Commencement speeches come in all styles, from somber to hilarious, delivered by celebrities ranging from Meryl Streep, Joss Whedon, and Oprah Winfrey, to the President of the United States. Two of this year's favorites, however, skip a lot of the lame platitudes that litter this particular literary genre and try to keep it real. One is by Michelle Obama (a woman everyone knows and loves); the other is by Christian Cagigal, a talented local magician who was asked to speak to the graduating students from the theatre department at his alma mater, San Francisco State University. Each is highly entertaining and well worth your time.
* * * * * * * * *It's hard to cure some people of their optimism (although many have tried). In a new short entitled The Scenes, filmmaker Laura VanZee Taylor shows how a group of fifth grade girls at Mount Diablo Elementary School have taken matters into their own hands by forming a comedy troupe known as What the Heck Was That?
Confronted with the growing lack of arts programs common in today's public schools, this group of proudly theatrical youngsters decided to created their own opportunity to replace those that had been denied them by short-sighted politicians. With little adult supervision (and despite a few encounters with bullies) these students are learning, growing, and thriving while growing older, stronger, and wiser. See for yourself!
* * * * * * * * *Escaramuza: Riding From The Heart (which will be shown at San Francisco's 2013 DocFest) shines a light on the team of first-generation Mexican American horsewomen who comprise the Escaramuza Charra Las Azaleas as they spend two years preparing to represent California and the United States at Mexico's National Charro Championships in Puerto Vallarta.
|Poster art for Escaramuza: Riding from the Heart|
Rooted in the cattle culture of Colonial Mexico, Charreada blends equestrian skills, folkloric costumes, mariachi music, and ethnic food into a living folk tradition. In between the men’s riding and roping contests, the women (escaramuzas charras) perform precision horse ballets as they lead their animals through intricate, synchronized patterns.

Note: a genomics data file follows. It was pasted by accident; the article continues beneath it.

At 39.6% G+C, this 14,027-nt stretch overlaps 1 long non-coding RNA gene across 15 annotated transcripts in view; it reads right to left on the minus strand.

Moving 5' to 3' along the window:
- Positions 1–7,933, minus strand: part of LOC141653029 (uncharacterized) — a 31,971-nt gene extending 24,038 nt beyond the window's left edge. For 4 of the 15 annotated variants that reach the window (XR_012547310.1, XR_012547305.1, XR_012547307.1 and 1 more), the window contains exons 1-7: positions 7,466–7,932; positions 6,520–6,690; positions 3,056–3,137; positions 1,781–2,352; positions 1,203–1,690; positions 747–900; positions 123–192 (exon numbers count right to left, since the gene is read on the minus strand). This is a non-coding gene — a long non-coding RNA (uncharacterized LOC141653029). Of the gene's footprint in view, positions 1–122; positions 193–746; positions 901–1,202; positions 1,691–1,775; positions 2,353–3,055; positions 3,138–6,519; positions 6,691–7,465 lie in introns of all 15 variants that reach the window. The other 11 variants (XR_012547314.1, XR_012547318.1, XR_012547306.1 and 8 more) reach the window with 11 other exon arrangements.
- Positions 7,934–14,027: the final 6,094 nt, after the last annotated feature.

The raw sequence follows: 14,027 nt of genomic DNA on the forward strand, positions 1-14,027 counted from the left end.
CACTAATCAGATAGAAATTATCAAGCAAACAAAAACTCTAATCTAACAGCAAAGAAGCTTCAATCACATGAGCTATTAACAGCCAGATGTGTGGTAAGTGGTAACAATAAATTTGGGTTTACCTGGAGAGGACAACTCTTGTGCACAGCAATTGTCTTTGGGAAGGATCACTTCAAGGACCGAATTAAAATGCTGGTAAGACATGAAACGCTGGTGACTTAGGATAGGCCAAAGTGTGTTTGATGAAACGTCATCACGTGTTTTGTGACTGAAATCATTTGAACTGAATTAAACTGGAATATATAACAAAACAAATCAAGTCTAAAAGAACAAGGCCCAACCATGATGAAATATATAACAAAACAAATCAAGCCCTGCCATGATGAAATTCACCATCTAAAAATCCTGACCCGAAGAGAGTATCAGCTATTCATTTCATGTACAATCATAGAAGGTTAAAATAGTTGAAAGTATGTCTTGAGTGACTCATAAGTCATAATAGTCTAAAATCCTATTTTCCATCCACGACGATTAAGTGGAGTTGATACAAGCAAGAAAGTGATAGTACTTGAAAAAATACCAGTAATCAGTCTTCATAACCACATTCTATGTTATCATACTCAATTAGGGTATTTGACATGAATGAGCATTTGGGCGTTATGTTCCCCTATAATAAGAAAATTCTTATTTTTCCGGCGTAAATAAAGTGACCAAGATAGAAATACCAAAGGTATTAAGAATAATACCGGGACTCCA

|A scene from Escaramuza: Riding from the Heart|
The Latina women of Las Azaleas are proud role models in a society where female athletes are a rare phenomenon. Using video captured on cell phones to analyze their performances, the team must deal with unexpected pregnancies and the threat of Mexican gangsters lying in wait on the road to Puerto Vallarta. The film is filled with thrilling horse displays, great music, and a tremendous sense of team building and sportsmanship. Here's the trailer:
* * * * * * * * *In 1957, Federico Fellini's film, Nights of Cabiria, was released. Starring Giulietta Masina, the film told the story of a Roman prostitute who (despite having a hooker's proverbial heart of gold) was extremely unlucky in love. Long before the language of codependency had entered the mainstream, Cabiria was conceived as the diminutive equivalent of a schlemiel. It's fascinating to note the difference in tone between the film's original trailer and the trailer for its 1998 re-release.